Netanyahu comes to ConU

Concordia Univeristy, Hillel and the CSU have reached an agreement that will see former Israeli prime minister Benjamin Netanyahu give a speech on Sept. 9 in the Hall Building. According to both the CSU and Hillel, the university administration was uncomfortable with the event because of security concerns.

Concordia Univeristy, Hillel and the CSU have reached an agreement that will see former Israeli prime minister Benjamin Netanyahu give a speech on Sept. 9 in the Hall Building.

According to both the CSU and Hillel, the university administration was uncomfortable with the event because of security concerns. The CSU went a step further, with VP communications Yves Engler alleging that “after we had made our decision to allow Hillel to bring [Netanyahu] in, it was made clear to us that [Concordia] would have preferred it if we had just said no to Hillel’s request.”

Engler believes Concordia fears the bad publicity that may result from anti-Netanyahu protests. “But on the other hand,” he said, “if they try to block Netanyahu, there’s going to be all kinds of people that will be extremely disappointed.”

“They made it fairly clear that this was a very uncomfortable situation for them,” Engler added. “It was a lose-lose situation.”

Noah Joseph, co-president of Hillel Concordia, also said security concerns led the university to hesitate before allowing Netanyahu to speak in room H-110, suggesting the hockey arena on the more secluded Loyola campus instead. Hillel rejected the move, insisting that relocation to Loyola would decrease the accessibility and visibility of the event.

Because of Netanyahu’s prominence and because of the sensitive political situation surrounding the Middle East issue, Joseph says that Concordia “had security assess the situation, [and] with the prospect of having counter-demonstrations there, they deemed [Netanyahu’s speech] as a very high security risk.”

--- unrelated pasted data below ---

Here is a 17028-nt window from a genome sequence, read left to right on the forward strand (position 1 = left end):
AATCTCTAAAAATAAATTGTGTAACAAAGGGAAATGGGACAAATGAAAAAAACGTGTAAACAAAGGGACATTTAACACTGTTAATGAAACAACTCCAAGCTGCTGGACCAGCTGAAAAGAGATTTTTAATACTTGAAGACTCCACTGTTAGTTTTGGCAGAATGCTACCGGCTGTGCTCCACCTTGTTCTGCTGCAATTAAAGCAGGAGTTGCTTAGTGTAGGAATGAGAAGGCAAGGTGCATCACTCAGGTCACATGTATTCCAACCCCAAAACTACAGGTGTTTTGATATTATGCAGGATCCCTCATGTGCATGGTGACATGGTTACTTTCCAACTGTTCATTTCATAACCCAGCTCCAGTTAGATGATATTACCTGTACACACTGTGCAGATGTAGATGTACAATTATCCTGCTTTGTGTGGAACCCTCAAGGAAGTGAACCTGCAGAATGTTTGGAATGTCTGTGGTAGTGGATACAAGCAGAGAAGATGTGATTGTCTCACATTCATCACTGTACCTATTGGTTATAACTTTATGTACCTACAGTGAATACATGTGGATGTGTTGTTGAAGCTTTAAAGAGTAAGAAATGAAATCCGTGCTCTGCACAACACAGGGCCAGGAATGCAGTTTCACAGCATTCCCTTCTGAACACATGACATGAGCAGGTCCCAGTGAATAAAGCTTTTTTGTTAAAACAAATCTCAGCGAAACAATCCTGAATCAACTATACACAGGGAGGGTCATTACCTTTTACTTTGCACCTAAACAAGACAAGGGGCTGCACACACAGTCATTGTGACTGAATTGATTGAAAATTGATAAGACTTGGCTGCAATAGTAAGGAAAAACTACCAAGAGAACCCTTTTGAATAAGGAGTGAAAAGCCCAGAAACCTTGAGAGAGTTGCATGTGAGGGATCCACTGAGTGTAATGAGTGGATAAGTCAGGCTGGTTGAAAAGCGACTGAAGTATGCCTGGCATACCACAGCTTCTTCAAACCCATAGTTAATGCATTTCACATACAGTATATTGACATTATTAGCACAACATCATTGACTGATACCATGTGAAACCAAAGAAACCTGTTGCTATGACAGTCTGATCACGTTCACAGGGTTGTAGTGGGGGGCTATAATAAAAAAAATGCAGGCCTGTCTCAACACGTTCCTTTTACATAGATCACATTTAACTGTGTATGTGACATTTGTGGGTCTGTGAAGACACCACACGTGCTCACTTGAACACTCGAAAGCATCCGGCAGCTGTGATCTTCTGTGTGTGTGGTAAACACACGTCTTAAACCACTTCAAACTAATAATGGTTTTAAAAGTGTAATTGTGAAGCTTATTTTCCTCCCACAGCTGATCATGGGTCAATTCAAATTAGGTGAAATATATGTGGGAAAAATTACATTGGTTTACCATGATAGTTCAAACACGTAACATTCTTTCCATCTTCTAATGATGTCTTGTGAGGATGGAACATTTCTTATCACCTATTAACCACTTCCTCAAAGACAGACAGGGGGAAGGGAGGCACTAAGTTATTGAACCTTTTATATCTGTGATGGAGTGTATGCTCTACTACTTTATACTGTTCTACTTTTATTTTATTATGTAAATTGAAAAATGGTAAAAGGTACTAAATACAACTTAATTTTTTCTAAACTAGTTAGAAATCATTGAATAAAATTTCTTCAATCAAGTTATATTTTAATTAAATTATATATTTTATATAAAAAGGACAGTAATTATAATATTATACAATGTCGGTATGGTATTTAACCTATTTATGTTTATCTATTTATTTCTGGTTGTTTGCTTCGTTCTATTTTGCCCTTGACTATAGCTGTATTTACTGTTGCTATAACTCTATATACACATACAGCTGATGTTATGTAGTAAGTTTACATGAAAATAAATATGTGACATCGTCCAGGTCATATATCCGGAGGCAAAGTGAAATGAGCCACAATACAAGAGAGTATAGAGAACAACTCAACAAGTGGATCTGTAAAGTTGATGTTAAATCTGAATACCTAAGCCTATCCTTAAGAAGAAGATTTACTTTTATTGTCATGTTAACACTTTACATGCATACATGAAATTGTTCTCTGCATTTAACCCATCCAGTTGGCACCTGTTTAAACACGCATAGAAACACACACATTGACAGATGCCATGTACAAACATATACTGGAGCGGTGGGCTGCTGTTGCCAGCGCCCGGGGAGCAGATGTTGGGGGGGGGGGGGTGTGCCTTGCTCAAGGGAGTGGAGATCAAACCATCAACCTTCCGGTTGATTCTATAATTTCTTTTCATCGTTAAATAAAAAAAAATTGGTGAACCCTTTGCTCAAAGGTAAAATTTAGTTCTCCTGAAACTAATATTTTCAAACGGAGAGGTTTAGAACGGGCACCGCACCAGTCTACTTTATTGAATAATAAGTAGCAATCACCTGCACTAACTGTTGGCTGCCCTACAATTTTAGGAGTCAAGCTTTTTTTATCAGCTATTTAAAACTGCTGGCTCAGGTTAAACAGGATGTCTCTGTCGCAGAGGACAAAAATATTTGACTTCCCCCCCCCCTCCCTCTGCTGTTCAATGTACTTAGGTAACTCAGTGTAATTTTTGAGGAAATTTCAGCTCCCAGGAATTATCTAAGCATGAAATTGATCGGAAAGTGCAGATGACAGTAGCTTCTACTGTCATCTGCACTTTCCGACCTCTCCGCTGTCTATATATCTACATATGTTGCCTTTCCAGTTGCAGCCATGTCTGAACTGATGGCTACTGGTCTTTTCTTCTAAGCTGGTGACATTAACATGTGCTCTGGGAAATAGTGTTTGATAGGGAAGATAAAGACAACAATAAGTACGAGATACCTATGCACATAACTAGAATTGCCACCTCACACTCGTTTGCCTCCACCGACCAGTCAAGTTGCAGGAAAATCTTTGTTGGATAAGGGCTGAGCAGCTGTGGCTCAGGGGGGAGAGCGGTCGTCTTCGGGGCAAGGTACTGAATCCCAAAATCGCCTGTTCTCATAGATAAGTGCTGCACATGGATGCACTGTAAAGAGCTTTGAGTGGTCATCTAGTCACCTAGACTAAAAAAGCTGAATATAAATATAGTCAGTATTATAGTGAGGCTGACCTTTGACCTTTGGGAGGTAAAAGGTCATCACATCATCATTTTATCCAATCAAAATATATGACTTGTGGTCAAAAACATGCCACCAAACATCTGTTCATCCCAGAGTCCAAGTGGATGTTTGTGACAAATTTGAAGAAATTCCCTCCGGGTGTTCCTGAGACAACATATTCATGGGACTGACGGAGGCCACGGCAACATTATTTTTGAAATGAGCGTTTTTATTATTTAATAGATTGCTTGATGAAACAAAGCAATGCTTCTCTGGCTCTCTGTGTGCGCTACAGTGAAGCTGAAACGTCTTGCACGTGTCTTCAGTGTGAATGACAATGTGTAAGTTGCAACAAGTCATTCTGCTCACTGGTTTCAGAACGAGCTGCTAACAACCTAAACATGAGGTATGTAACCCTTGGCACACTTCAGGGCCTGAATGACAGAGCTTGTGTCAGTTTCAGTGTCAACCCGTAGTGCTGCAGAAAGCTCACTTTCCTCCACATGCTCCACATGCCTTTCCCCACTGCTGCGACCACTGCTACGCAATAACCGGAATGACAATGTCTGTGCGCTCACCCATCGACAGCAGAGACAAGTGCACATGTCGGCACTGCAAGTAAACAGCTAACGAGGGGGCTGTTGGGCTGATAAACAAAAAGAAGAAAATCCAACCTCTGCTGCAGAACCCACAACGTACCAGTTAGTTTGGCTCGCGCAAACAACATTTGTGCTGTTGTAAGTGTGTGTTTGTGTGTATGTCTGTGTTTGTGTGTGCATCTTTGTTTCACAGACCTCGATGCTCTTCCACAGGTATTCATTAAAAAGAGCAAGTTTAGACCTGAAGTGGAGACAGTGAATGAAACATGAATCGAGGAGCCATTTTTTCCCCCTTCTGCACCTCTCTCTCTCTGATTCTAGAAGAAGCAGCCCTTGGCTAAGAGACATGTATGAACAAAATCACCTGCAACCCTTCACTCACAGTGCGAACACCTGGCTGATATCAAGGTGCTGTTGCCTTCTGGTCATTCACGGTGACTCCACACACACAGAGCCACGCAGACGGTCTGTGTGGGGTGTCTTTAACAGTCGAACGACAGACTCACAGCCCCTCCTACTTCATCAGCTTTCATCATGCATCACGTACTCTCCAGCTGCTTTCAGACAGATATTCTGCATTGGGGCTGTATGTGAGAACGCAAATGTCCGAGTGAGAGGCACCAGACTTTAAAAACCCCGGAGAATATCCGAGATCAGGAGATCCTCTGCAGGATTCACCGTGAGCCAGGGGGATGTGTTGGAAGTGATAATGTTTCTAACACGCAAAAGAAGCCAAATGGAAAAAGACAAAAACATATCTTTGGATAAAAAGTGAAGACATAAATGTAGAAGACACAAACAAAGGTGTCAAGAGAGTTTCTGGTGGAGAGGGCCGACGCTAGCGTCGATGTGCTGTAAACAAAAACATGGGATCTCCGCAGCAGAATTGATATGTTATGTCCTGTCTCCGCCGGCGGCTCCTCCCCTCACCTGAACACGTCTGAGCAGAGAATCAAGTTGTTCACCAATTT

The administration, on the other hand, denied that security or bad publicity were central reasons for the suggested relocation and argued the hockey arena would simply be better suited to hold the throngs of people expected to attend.

Dennis Murphy, Concordia’s executive director of communications, estimated the arena could seat 2,000 people – compared to about 500 in room H-110.

“We looked at the venue in terms of numbers of people it could accommodate,” Murphy said, “and it was in our opinion by far the better venue in terms of numbers of people that could come and hear him.”

Elizabeth Quinn, Concordia’s event co-ordinator, later confirmed that H-110 could in fact seat 650 people.

Murphy also rejected the notion that Concordia had been hoping the speech would fall through, saying he would be “very surprised” if the CSU’s allegations were true.

“It’s unanimous,” he added. “The people in higher administration came to a unanimous conclusion that they would invite [Netanyahu] in H-110.”

Another administration official, who asked not to be named, said Concordia’s main concern about the downtown location was that the area would be too chaotic to accommodate the scheduled Orientation Week, Netanyahu’s speech and the university’s many student-run events and activities, as well as the thousands of students who walk the Hall Building’s corridors each day.

“We offered them the Loyola campus because downtown is jammed,” the official said. “The bottom line is [that] it’s orientation week – it’s a very hectic time. It would have just been easier to stage an event of that level [at Loyola].”

The CSU had originally booked H-110 for the entire week to make room for the orientation activities welcoming new students to Concordia. When Hillel asked for the space, the CSU realized no events were scheduled there at the requested time, and made the room available.

“The CSU as a body, I would have to say was very reasonable,” said Joseph, “especially the president, Sabine Friesinger.” “Their main issue was orientation week and that it wouldn’t interfere.”

Friesinger, when questioned about what seems to be a rare alliance between Hillel and the CSU, said the student union exists to represent all students and student groups and to guarantee the rights of its entire electorate, regardless of politics.

“We’ll be down there ensuring that the speech can happen and if people want to demonstrate that they can also do that,” she said.

Although she refused to speculateabout Concordia’s motives for suggesting the move to Loyola, she did insist that the CSU would support Hillel’s right to invite speakers to the university and would not actively promote any protest activities.

“Rights are rights, and we’ll defend them,” Friesinger added. “It’s political, [but] it’s moral as well.”

Although the title of the speech not yet known, organizers that Israel’s ninth prime minister likely to speak about the Middle East peace process.

For more information and tickets contact Hillel at 845-9171.

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